I suddenly came back to today from this distant memory. So much had changed in all these years. The engaging train journey took almost 29 hours which was now reduced to a 2 hour flight. The poori-aloo ki sabji was replaced with club-sandwiches and cappuccinos on the flight. More so the yearly Delhi trips were replaced with resort bookings. Not that I am complaining, but for a moment I couldn’t help but compare the stark contrast of the holiday season that I had experienced and that my daughter would soon experience.

Wednesday, July 11, 2007

Down came the rain...

it was raining again that day

the rains fuming venom again

old memories came to play

everyone had a story to say...

As I stood in the balcony and watched the incessant rain dance wildly on rooftops, roads, umbrellas, cars, rickshaws alike, flashbacks of another rainy day shot back from the past. It has been 2 years so to say, but memories of that day fail to fade away, not even the little details. I recall every moment in all its clarity.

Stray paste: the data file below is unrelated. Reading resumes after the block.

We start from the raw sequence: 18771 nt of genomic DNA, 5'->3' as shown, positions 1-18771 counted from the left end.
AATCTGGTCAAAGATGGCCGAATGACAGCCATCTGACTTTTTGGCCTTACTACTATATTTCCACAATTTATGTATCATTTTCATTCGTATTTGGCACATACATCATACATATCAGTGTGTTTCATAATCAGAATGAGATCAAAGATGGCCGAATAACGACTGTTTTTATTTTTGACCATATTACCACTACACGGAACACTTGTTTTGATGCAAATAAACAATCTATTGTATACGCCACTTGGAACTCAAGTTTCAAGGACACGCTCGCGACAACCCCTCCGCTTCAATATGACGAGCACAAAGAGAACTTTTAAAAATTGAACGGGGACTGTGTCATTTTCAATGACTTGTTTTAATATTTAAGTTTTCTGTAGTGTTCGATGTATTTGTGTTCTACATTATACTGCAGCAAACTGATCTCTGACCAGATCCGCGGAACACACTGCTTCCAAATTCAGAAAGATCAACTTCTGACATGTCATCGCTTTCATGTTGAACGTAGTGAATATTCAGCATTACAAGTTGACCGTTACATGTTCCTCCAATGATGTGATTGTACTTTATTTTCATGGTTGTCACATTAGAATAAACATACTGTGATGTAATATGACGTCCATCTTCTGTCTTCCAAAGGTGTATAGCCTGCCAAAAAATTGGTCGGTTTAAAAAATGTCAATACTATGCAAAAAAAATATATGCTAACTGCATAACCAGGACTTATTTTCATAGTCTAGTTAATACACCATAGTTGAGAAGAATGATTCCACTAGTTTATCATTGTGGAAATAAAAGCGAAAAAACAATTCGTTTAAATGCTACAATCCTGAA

Human chains meandering on supposed highways, which had transformed to river beds, holding each other lest the other was swept away by a fatal torrent or swallowed by an open manhole. Drowning hutments, uprooted trees, floating cars, submerged buses, people clambering out, trying to get a safe foot somewhere, it was all there in front of me just like in the movies. Water and only water, as far as the eye could stay afloat. I remember holding hands with unknown people and walking over road dividers, whatever was visible of them.

When we were struggling on the over-bridge, I chanced to glance down, and what I saw was a breathtaking scene, a swarm of people, crawling below us, speckled with the most vibrant and bright colored umbrellas. It seemed to add color to that dreadful environment, making the vicious moment look so pretty. Strange are the times you spot beauty.

It was only after 7 grueling hours of marathon wading through water that I managed to trudge home, tired, hungry with a drenched, sore body and a horrified conscience. Even after all that I had seen, the gravity of the whole situation began to sink in only after hearing more horror stories and losing an ex-colleague. I had been lucky.

The day passed, though it seemed it would not end at all, it passed but not before it had enjoyed destruction, death, fear. The city spirit was at rescue again which reinforced the dwindling sentiments for humanity. The new dawn staggered in, with a long TO-DO list at hand.

Two years have passed but even today when the rain gods are in a mood to display their prowess, the scars hurt.